Sunday, February 11, 2018

The Green M&M Fallacy

Chowhound opened in July, 1997, and by that fall, it was described as having gone irredeemably downhill by several of our regulars. As the community had grown to 150 or so users, more and more stupid postings by stupid people had appeared, and I was told that they were ruining everything.

The same complaint was heard throughout our eight subsequent years of steep growth. And it completely mystified me, because the smart/stupid ratio hadn't budged. Sure, there were more stupid postings, overall, but we were enjoying a profusion of terrific reports from myriad expert food scouts uncovering massive deliciousness everywhere. How was this ruination?

At some point I had an epiphany, and understood what was going on. I dubbed it the Green M&M Fallacy.

If you hate green M&Ms, you'll prefer a small bowl to a large one, because more M&Ms means more of those nasty greens. Even if you greatly enjoy all the other M&M colors, and would presumably want tons of them, green hatred sharply overrides M&M love as quantities increase. Even if the ratio remains the same. In fact, even if the ratio improves. Mo M&Ms mo problems!

This is a natural consequence of scaling. For example, it explains why rural people are often scornful toward urban life. If you're from a small town in Kansas, and spend an afternoon sightseeing around Manhattan, you'll encounter a dozen openly rude people, two or three doors will not be held open for you, and there'll be instances of drunkenness, foul language, and people saying unkind things to one other. That's more bad behavior and nastiness than you'd see an an entire year back home, so it's understandable that this might be seen as a hellscape. The 6,000 other people you passed, who are quietly thoughtful and kind-hearted, don't register. (Nor does the fact that those 6,000 have made a deliberate decision to be virtuous, party to none of the pressures on small town inhabitants to behave civilly.)

This same fallacy is seen in single-issue politics. That's when a certain contingent - gun owners, pro-choice activists, etc. - are so absorbed by their issue that they support and vote for candidates strictly on that basis. If gay rights is your thing, to the exclusion of other societal concerns, you might have deemed Barack Obama a brutally repressive president for having supported gay marriage only late in his second term, somewhat behind the fast-changing national sentiment. There were political reasons for his delay, but, viewed from single issue tunnel vision, there is no acceptable excuse. At a national scale, the fallout from any delay, any half-measure, is multiplied by many millions. Whenever a president pauses to sip from his coffee mug, he might be wrecking a life or two. But, of course, it's fallacious to look at it this way. You've got to consider the whole.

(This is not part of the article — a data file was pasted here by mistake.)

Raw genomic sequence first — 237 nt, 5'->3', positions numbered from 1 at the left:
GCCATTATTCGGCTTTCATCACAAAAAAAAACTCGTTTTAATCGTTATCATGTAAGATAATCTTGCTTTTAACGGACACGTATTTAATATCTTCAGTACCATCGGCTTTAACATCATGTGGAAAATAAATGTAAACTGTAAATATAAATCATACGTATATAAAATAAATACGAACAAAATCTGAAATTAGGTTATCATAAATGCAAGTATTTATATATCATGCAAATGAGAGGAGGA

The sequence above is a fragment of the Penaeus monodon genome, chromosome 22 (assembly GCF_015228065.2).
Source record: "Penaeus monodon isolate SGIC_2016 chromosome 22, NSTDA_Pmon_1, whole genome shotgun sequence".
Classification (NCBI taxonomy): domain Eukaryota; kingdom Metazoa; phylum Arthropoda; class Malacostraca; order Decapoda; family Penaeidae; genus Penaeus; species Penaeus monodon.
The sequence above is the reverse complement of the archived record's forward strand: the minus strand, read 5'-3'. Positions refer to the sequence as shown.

The Green M&M Fallacy isn't always a fallacy. None of us would eat nine carrots in a single serving, but if you drink carrot juice, that's exactly what you're doing. So even if your carrots contain safe amounts of pesticide on a normal per-portion basis, carrot juice, over time, can be downright dangerous (when juicing or nut buttering, always pay up for organic!). You're not just aggregating vitamins, you're also aggregating the bad stuff. Scaling creates absolute problems above and beyond proportionality.

I've never seen another writer point out Green M&M Fallacy....until today. In his beautifully written New Yorker essay on paper jams(!), Joshua Rothman describes this bane of all offices as

"...a quintessential modern problem — a trivial consequence of an otherwise efficient technology that’s been made monumentally annoying by the scale on which that technology has been adopted."

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